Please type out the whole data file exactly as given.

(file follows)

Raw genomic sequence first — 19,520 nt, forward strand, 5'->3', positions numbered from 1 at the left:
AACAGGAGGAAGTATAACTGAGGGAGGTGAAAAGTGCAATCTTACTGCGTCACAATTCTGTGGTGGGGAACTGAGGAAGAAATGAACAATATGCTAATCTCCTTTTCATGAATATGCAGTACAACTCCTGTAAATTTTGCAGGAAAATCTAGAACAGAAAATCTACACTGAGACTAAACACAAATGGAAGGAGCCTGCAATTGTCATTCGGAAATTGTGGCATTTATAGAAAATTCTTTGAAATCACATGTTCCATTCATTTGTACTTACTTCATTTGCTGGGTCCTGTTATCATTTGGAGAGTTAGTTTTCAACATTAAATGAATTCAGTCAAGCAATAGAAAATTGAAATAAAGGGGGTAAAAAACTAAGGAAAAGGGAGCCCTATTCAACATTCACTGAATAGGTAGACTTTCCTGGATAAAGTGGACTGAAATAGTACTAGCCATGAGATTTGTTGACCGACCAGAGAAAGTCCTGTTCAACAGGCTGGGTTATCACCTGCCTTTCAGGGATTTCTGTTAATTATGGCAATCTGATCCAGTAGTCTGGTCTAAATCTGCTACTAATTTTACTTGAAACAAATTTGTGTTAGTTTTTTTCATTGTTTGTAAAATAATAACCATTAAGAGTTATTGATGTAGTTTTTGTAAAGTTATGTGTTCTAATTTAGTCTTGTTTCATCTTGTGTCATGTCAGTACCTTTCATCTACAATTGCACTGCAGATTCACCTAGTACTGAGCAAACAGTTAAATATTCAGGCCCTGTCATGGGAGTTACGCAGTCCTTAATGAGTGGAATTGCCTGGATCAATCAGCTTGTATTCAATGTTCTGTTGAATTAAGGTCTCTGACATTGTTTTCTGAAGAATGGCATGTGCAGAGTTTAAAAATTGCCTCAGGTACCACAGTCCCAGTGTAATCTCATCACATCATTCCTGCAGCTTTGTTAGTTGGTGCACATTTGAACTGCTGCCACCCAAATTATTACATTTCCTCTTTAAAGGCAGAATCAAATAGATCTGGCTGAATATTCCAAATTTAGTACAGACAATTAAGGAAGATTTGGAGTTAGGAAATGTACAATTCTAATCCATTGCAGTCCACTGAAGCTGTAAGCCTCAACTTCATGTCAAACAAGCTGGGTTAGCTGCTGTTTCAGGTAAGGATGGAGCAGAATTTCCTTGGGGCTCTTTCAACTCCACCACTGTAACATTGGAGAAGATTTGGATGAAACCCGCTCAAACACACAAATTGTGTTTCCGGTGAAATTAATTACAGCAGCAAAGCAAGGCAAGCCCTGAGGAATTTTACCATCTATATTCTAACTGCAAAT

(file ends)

Raw genomic sequence first — 19,520 nt, forward strand, 5'->3', positions numbered from 1 at the left:
AACAGGAGGAAGTATAACTGAGGGAGGTGAAAAGTGCAATCTTACTGCGTCACAATTCTGTGGTGGGGAACTGAGGAAGAAATGAACAATATGCTAATCTCCTTTTCATGAATATGCAGTACAACTCCTGTAAATTTTGCAGGAAAATCTAGAACAGAAAATCTACACTGAGACTAAACACAAATGGAAGGAGCCTGCAATTGTCATTCGGAAATTGTGGCATTTATAGAAAATTCTTTGAAATCACATGTTCCATTCATTTGTACTTACTTCATTTGCTGGGTCCTGTTATCATTTGGAGAGTTAGTTTTCAACATTAAATGAATTCAGTCAAGCAATAGAAAATTGAAATAAAGGGGGTAAAAAACTAAGGAAAAGGGAGCCCTATTCAACATTCACTGAATAGGTAGACTTTCCTGGATAAAGTGGACTGAAATAGTACTAGCCATGAGATTTGTTGACCGACCAGAGAAAGTCCTGTTCAACAGGCTGGGTTATCACCTGCCTTTCAGGGATTTCTGTTAATTATGGCAATCTGATCCAGTAGTCTGGTCTAAATCTGCTACTAATTTTACTTGAAACAAATTTGTGTTAGTTTTTTTCATTGTTTGTAAAATAATAACCATTAAGAGTTATTGATGTAGTTTTTGTAAAGTTATGTGTTCTAATTTAGTCTTGTTTCATCTTGTGTCATGTCAGTACCTTTCATCTACAATTGCACTGCAGATTCACCTAGTACTGAGCAAACAGTTAAATATTCAGGCCCTGTCATGGGAGTTACGCAGTCCTTAATGAGTGGAATTGCCTGGATCAATCAGCTTGTATTCAATGTTCTGTTGAATTAAGGTCTCTGACATTGTTTTCTGAAGAATGGCATGTGCAGAGTTTAAAAATTGCCTCAGGTACCACAGTCCCAGTGTAATCTCATCACATCATTCCTGCAGCTTTGTTAGTTGGTGCACATTTGAACTGCTGCCACCCAAATTATTACATTTCCTCTTTAAAGGCAGAATCAAATAGATCTGGCTGAATATTCCAAATTTAGTACAGACAATTAAGGAAGATTTGGAGTTAGGAAATGTACAATTCTAATCCATTGCAGTCCACTGAAGCTGTAAGCCTCAACTTCATGTCAAACAAGCTGGGTTAGCTGCTGTTTCAGGTAAGGATGGAGCAGAATTTCCTTGGGGCTCTTTCAACTCCACCACTGTAACATTGGAGAAGATTTGGATGAAACCCGCTCAAACACACAAATTGTGTTTCCGGTGAAATTAATTACAGCAGCAAAGCAAGGCAAGCCCTGAGGAATTTTACCATCTATATTCTAACTGCAAAT